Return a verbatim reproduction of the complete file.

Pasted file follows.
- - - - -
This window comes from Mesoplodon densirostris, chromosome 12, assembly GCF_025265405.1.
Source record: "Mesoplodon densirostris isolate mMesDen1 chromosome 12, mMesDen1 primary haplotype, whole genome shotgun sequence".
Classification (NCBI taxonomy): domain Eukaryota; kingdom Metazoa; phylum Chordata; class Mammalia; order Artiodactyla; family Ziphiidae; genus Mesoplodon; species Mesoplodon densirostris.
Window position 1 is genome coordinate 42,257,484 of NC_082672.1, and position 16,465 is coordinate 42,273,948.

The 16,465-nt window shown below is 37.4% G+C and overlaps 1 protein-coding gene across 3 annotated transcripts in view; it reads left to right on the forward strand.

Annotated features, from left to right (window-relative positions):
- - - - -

This window comes from Mesoplodon densirostris, chromosome 12, assembly GCF_025265405.1.
Source record: "Mesoplodon densirostris isolate mMesDen1 chromosome 12, mMesDen1 primary haplotype, whole genome shotgun sequence".
Classification (NCBI taxonomy): domain Eukaryota; kingdom Metazoa; phylum Chordata; class Mammalia; order Artiodactyla; family Ziphiidae; genus Mesoplodon; species Mesoplodon densirostris.
Window position 1 is genome coordinate 42,257,484 of NC_082672.1, and position 16,465 is coordinate 42,273,948.

The 16,465-nt window shown below is 37.4% G+C and overlaps 1 protein-coding gene across 3 annotated transcripts in view; it reads left to right on the forward strand.

Annotated features, from left to right (window-relative positions):